A radio-jet driven outflow in the Seyfert 2 galaxy NGC 2110?

Digital.CSIC. Repositorio Institucional del CSIC
  • Peralta de Arriba, L.
  • Alonso-Herrero, A.
  • García-Burillo. S.
  • García-Bernete, I.
  • Villar-Martín, M.
  • García-Lorenzo, B.
  • Davies, R.
  • Rosario, D. J.
  • Hönig, S. F.
  • Levenson, N. A.
  • Packham, C.
  • Ramos Almeida, C.
  • Pereira-Santaella, Miguel
  • Audibert, A.
  • Bellocchi, E.
  • Hicks, E. K. S.
  • Labiano, A.
  • Ricci, C.
  • Rigopoulou, D.
25 pages, 22 figures, 3 tables, We present a spatially-resolved study of the ionised gas in the central 2 kpc
of the Seyfert 2 galaxy NGC 2110 and investigate the role of its moderate
luminosity radio jet (kinetic radio power of $P_\mathrm{jet} = 2.3 \times
10^{43}\mathrm{erg\ s^{-1}}$). We use new optical integral-field observations
taken with the MEGARA spectrograph at GTC. We fit the emission lines with a
maximum of two Gaussian components, except at the AGN position where we used
three. Aided by existing stellar kinematics, we use the observed velocity and
velocity dispersion of the emission lines to classify the different kinematic
components. The disc component is characterised by lines with $\sigma \sim
60-200\ \mathrm{km\ s^{-1}}$. The outflow component has typical values of
$\sigma \sim 700\ \mathrm{km\ s^{-1}}$ and is confined to the central 400 pc,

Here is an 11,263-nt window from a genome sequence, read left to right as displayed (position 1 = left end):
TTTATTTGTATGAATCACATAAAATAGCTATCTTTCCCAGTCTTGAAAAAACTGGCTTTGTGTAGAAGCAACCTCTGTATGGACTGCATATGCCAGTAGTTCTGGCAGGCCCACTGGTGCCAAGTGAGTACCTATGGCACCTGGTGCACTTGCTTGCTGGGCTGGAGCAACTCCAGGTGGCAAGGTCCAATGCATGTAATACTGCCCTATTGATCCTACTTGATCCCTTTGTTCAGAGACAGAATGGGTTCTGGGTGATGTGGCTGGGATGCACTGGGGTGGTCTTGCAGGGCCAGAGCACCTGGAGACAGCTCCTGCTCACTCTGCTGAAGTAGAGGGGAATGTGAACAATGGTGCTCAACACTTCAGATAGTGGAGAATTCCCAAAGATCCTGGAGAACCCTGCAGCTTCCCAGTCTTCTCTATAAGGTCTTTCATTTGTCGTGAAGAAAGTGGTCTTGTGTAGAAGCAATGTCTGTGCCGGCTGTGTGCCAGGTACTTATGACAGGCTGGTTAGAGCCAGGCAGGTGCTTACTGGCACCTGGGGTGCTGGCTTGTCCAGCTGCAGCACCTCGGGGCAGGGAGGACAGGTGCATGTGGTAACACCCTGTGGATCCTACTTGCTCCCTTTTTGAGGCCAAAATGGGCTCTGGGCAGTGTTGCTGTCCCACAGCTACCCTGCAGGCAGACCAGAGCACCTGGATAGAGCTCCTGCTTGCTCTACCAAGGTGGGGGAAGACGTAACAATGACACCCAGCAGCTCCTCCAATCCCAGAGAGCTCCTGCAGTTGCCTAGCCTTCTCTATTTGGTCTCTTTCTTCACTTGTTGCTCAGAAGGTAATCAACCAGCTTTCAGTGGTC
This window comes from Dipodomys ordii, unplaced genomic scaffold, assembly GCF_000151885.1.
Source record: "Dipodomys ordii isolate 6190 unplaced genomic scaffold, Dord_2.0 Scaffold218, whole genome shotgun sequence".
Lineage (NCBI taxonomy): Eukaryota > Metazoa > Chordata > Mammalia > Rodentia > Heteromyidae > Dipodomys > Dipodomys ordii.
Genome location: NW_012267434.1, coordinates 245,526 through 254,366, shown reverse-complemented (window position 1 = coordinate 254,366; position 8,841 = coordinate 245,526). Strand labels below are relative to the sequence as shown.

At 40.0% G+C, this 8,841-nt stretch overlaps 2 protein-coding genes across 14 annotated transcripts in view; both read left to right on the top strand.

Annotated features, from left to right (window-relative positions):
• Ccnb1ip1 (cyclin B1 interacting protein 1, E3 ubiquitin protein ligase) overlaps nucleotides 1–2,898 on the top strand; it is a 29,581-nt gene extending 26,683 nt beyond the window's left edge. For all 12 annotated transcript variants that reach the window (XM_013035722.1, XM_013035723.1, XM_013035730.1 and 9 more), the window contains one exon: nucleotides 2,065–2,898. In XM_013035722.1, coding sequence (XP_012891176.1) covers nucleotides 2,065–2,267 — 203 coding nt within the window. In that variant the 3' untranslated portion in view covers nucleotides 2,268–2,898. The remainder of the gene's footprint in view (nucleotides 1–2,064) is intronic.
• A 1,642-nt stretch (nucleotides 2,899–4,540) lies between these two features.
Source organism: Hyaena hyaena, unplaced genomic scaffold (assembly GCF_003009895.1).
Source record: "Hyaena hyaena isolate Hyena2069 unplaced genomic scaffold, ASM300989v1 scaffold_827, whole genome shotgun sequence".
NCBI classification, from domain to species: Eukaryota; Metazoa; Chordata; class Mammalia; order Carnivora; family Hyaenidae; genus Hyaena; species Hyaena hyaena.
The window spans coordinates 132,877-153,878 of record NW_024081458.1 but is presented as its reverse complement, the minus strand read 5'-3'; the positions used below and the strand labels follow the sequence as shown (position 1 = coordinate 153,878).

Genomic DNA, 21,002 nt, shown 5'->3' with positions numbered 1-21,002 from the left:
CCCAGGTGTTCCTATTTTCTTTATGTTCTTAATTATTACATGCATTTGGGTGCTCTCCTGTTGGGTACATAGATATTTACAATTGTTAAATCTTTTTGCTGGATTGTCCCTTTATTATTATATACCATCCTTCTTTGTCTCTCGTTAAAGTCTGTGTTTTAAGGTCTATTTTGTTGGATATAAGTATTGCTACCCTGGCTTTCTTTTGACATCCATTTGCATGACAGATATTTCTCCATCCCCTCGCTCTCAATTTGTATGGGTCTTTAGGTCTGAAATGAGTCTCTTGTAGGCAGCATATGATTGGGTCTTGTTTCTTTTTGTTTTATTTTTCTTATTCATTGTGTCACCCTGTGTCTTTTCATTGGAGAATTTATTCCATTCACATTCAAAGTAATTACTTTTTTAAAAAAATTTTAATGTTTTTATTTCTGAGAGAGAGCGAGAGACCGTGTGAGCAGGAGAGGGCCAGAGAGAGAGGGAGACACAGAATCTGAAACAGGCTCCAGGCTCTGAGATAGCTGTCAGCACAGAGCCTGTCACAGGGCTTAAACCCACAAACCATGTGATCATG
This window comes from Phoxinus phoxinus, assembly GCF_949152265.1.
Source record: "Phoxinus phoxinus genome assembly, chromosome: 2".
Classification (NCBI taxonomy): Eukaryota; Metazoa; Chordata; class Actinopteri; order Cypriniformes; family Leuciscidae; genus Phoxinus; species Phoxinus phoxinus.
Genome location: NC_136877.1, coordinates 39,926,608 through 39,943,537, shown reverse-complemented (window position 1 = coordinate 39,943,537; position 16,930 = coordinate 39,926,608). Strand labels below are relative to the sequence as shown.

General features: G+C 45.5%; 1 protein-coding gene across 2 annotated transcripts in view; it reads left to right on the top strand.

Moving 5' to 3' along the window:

which is coincident with linear part of the radio jet detected in NGC 2110. At
the AGN position, the [O III]$\lambda$5007 line shows high velocity components
reaching at least $1000\ \mathrm{km\ s^{-1}}$. This and the high velocity
dispersions indicate the presence of outflowing gas outside the galaxy plane.
Spatially-resolved diagnostic diagrams reveal mostly LI(N)ER-like excitation in
the outflow and some regions in the disc, which could be due to the presence of
shocks. However, there is also Seyfert-like excitation beyond the bending of
the radio jet, probably tracing the edge of the ionisation cone that intercepts
with the disc of the galaxy. NGC 2110 follows well the observational trends
between the outflow properties and the jet radio power found for a few nearby
Seyfert galaxies. All these pieces of information suggest that part of observed
ionised outflow in NGC 2110 might be driven by the radio jet. However, the
radio jet was bent at radial distances of 200 pc (in projection) from the AGN,
and beyond there, most of the gas in the galaxy disc is rotating., L.P.d.A., A.A.H., S.G.B., and M.V.M. acknowledge financial support from grant PGC2018-094671-B-I00 funded by MCIN/AEI/10.13039/501100011033 and by ERDF A way of making Europe. A.A.H. and M.V.M. also acknowledge financial support from grant PID2021-124665NB-I00 funded by the Spanish Ministry of Science and Innovation and the State Agency of Research MCIN/AEI/ 10.13039/501100011033 and ERDF A way of making Europe. S.G.B. acknowledges support from the research project PID2019-106027GAC44 of the Spanish Ministerio de Ciencia e Innovación. I.G.B. and D.R. acknowledge support from STFC through grant ST/S000488/1. B.G.L. acknowledges support from grants PID2019-107010GB-100 and the Severo Ochoa